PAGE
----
We all like a good story. Even the wonkiest academic with a copy of Thomas Pikerty’s Capital in the Twenty-first Century on her nightstand will agree: There’s nothing quite like being drawn into a good tale, with its hook, its tension, its real people and real quandaries, and its resolution. There’s a reason journalists start every story with a human being. We can relate.
And yet, read a research report on social welfare issues—the very issues with human beings at their core—and you can almost guarantee it will start with something like this:
In 2012, nearly 16 million U.S. children, or over one in five, lived in households that were food-insecure, defined as “a household-level economic and social condition of limited access to food.
It is well-known theoretical result that a risk-averse consumer prefers full insurance offered on actuarially fair terms under expected utility maximization without state dependence.
No wonder why research rarely makes it across the bridge from academia to policymaking.
If it’s not the mind-numbing language, it’s the dusty recital of statistics that makes a reader’s eyes glaze over. What’s lacking is a real person facing a problem—in other words, the beginnings of a story. The research is critical, absolutely, but without something to engage the reader and make the story relatable, the research will go unread, or at best, forgotten.
That point is underscored (with a story, it should be noted) by an insider to the DC political wrangling, Raphael Bostic, in his chapter in What Counts: Harnessing Data for America’s Communities, a new book on using data in community development by the Federal Reserve Bank of San Francisco and the Urban Institute.
As former assistant secretary for policy development and research at HUD, Bostic saw firsthand what moves policymakers, even in times of drastic budget cuts. He writes:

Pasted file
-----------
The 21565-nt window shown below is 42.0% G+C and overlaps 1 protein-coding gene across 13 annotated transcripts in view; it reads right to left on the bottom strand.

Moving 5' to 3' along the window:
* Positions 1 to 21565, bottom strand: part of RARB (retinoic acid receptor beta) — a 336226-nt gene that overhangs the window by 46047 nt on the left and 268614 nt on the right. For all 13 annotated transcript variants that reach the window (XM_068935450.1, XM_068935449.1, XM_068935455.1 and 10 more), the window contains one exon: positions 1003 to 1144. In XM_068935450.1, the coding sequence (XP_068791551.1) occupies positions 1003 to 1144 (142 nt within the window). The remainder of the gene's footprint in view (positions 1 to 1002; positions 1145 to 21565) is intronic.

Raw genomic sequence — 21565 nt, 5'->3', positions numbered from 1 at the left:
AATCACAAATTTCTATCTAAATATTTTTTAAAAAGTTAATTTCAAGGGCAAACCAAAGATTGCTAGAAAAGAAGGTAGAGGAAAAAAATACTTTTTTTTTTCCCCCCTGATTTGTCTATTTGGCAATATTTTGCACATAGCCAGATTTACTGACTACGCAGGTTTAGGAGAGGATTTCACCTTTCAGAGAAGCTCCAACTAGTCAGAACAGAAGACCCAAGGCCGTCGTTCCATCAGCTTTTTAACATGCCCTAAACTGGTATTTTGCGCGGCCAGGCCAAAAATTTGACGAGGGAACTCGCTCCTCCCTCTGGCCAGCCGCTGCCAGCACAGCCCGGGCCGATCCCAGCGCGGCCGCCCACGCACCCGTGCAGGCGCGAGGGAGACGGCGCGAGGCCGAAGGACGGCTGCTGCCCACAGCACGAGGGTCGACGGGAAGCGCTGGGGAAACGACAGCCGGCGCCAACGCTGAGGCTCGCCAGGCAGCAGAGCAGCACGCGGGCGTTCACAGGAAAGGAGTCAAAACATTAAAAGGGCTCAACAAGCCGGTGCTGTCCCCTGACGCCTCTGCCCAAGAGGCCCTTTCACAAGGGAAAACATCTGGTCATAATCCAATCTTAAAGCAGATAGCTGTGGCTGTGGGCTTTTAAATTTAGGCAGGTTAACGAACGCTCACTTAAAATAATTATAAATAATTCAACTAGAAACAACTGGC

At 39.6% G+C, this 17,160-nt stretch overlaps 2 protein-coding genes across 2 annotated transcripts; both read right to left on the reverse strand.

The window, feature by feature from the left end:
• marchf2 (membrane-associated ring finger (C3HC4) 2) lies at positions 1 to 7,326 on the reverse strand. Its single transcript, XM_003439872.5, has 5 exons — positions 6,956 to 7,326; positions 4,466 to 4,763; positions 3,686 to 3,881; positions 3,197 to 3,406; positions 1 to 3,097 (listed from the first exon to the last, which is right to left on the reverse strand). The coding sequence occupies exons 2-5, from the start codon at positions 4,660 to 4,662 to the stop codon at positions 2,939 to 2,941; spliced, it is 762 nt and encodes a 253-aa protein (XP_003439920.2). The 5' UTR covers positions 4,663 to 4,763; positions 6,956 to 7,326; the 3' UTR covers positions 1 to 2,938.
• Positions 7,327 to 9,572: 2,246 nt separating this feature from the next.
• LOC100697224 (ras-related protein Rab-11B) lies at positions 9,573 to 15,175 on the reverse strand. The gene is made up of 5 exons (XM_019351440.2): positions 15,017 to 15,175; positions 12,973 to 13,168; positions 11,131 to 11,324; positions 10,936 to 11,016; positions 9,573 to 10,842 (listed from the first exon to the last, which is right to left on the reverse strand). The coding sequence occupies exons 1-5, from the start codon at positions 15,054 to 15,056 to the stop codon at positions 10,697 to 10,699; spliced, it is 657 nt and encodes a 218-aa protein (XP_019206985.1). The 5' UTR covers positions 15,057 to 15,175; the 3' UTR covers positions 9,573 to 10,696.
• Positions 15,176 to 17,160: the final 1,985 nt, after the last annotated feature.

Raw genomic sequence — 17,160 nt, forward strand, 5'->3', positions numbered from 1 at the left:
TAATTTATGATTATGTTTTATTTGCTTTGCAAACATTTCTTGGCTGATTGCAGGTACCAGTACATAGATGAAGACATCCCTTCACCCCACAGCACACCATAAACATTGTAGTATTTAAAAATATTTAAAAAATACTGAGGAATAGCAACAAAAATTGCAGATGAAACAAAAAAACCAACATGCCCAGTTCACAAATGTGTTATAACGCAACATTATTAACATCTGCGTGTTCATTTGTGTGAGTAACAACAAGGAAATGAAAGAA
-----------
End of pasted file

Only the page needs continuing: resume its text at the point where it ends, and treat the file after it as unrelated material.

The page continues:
“During the 2010 and 2011 legislative sessions, Congress was in a serious belt-tightening mode. Line items were being pitted against each other to try to bring budgets in line with the reduced total spending that Congress authorized.”
HUD was no exception, he said. Affordable housing programs, voucher programs, and others were all on the cutting block. And yet:
“Homelessness was noticeably absent from the conversation about trade-offs. Almost nobody talked about reducing funding for the suite of programs designed to reduce the incidence and severity of homelessness in United States. Why? Because everyone in Washington—from policy experts, to staffers on the Hill, to elected officials—shared the same understanding about the large returns to up-front investments targeted at treating and preventing homelessness.
The question, of course, is: How did such a consensus emerge?
An important component of the answer can be found in an article by Malcolm Gladwell that appeared in The New Yorker in 2006, titled “Million-Dollar Murray.” The article tells the story of Murray Barr, a chronically homeless man in Reno, Nevada, and the police officers who were regularly called to pick up Murray and deliver him to the hospital or county jail. Gladwell reports that local police estimated that Murray had racked up at least $100,000 in hospital bills in only six months. But he’d been repeating the same pattern during his 10 years on the streets, meaning that he’d likely cost public services more than $1 million—far greater than what it would have cost to provide him housing or supportive services.”
But there was something else, writes Bostic, that cemented the point for policymakers.
Although the story would have been quite useful for informing homelessness policy in Reno, Gladwell went further. He chronicled the work of many researchers…to support the notion that there are Murray Barrs in every U.S. city.
The story resonated with members of Congress and, as a result, funding to prevent and address homelessness was not on the cutting block. It is this crucial combination of narrative backed by solid research that won the day—and should be winning the day more often. We all need real-life examples to make the statistics meaningful. Those stories can help put the research in a context that policymakers and their constituents can understand. In many respects, in DC and state capitols, the best narrative wins.
True, personal stories are not representative. And yes, anecdotes and single examples can simplify complex trends. But combined, the narrative and research can become a powerful voice for the most disadvantaged.
We’re excited to be in the midst of bringing some of these stories from the What Counts book to life in collaboration with the great folks at the Federal Reserve Bank of San Francisco. Our first story will show how empowering data can be when used to lend evidence to what community members know anecdotally. Stay tuned.